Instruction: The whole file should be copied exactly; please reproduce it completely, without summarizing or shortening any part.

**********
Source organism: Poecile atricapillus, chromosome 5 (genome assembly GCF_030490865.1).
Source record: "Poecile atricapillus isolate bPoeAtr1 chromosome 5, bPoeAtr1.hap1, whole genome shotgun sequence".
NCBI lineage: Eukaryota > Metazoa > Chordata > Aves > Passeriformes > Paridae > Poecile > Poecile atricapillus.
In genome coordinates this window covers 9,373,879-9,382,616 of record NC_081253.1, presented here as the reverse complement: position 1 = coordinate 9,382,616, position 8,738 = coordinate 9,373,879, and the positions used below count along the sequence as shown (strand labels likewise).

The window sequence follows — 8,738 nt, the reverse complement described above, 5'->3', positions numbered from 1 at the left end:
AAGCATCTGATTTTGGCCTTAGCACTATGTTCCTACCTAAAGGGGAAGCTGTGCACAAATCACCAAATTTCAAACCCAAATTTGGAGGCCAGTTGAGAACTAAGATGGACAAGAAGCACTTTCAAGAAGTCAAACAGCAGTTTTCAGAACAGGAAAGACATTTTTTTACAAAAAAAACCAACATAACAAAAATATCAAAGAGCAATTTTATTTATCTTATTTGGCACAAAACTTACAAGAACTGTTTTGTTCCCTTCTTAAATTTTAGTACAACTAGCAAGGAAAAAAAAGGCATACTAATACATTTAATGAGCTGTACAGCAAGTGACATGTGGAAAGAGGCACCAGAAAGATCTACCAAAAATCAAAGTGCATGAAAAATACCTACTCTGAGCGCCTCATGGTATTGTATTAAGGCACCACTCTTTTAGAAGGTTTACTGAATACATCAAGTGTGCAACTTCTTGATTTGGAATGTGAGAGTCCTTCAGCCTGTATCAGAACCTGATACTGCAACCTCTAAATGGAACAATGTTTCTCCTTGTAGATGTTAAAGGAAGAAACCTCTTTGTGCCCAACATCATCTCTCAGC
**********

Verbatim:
Source organism: Poecile atricapillus, chromosome 5 (genome assembly GCF_030490865.1).
Source record: "Poecile atricapillus isolate bPoeAtr1 chromosome 5, bPoeAtr1.hap1, whole genome shotgun sequence".
NCBI lineage: Eukaryota > Metazoa > Chordata > Aves > Passeriformes > Paridae > Poecile > Poecile atricapillus.
In genome coordinates this window covers 9,373,879-9,382,616 of record NC_081253.1, presented here as the reverse complement: position 1 = coordinate 9,382,616, position 8,738 = coordinate 9,373,879, and the positions used below count along the sequence as shown (strand labels likewise).

The window sequence follows — 8,738 nt, the reverse complement described above, 5'->3', positions numbered from 1 at the left end:
AAGCATCTGATTTTGGCCTTAGCACTATGTTCCTACCTAAAGGGGAAGCTGTGCACAAATCACCAAATTTCAAACCCAAATTTGGAGGCCAGTTGAGAACTAAGATGGACAAGAAGCACTTTCAAGAAGTCAAACAGCAGTTTTCAGAACAGGAAAGACATTTTTTTACAAAAAAAACCAACATAACAAAAATATCAAAGAGCAATTTTATTTATCTTATTTGGCACAAAACTTACAAGAACTGTTTTGTTCCCTTCTTAAATTTTAGTACAACTAGCAAGGAAAAAAAAGGCATACTAATACATTTAATGAGCTGTACAGCAAGTGACATGTGGAAAGAGGCACCAGAAAGATCTACCAAAAATCAAAGTGCATGAAAAATACCTACTCTGAGCGCCTCATGGTATTGTATTAAGGCACCACTCTTTTAGAAGGTTTACTGAATACATCAAGTGTGCAACTTCTTGATTTGGAATGTGAGAGTCCTTCAGCCTGTATCAGAACCTGATACTGCAACCTCTAAATGGAACAATGTTTCTCCTTGTAGATGTTAAAGGAAGAAACCTCTTTGTGCCCAACATCATCTCTCAGC